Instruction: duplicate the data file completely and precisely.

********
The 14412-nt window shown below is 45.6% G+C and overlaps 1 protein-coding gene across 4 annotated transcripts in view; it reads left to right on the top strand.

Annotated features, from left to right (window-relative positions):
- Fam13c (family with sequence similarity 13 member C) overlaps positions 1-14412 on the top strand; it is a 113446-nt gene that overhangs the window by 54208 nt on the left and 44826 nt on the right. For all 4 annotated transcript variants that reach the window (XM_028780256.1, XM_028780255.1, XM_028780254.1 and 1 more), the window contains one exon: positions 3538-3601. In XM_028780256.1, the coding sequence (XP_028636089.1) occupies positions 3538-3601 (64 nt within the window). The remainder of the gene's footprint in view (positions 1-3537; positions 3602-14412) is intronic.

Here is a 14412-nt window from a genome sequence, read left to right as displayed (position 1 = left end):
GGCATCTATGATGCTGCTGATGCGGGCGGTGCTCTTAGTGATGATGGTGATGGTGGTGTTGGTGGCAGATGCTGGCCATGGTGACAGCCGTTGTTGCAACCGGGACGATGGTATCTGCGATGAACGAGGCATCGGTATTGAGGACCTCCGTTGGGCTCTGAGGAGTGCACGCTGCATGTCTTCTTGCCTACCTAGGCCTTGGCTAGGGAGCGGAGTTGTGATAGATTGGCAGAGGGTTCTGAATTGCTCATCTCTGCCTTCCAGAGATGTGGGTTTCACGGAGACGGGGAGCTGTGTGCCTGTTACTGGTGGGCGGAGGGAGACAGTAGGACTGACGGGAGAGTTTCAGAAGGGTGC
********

The 14412-nt window shown below is 45.6% G+C and overlaps 1 protein-coding gene across 4 annotated transcripts in view; it reads left to right on the top strand.

Annotated features, from left to right (window-relative positions):
- Fam13c (family with sequence similarity 13 member C) overlaps positions 1-14412 on the top strand; it is a 113446-nt gene that overhangs the window by 54208 nt on the left and 44826 nt on the right. For all 4 annotated transcript variants that reach the window (XM_028780256.1, XM_028780255.1, XM_028780254.1 and 1 more), the window contains one exon: positions 3538-3601. In XM_028780256.1, the coding sequence (XP_028636089.1) occupies positions 3538-3601 (64 nt within the window). The remainder of the gene's footprint in view (positions 1-3537; positions 3602-14412) is intronic.

Here is a 14412-nt window from a genome sequence, read left to right as displayed (position 1 = left end):
GGCATCTATGATGCTGCTGATGCGGGCGGTGCTCTTAGTGATGATGGTGATGGTGGTGTTGGTGGCAGATGCTGGCCATGGTGACAGCCGTTGTTGCAACCGGGACGATGGTATCTGCGATGAACGAGGCATCGGTATTGAGGACCTCCGTTGGGCTCTGAGGAGTGCACGCTGCATGTCTTCTTGCCTACCTAGGCCTTGGCTAGGGAGCGGAGTTGTGATAGATTGGCAGAGGGTTCTGAATTGCTCATCTCTGCCTTCCAGAGATGTGGGTTTCACGGAGACGGGGAGCTGTGTGCCTGTTACTGGTGGGCGGAGGGAGACAGTAGGACTGACGGGAGAGTTTCAGAAGGGTGC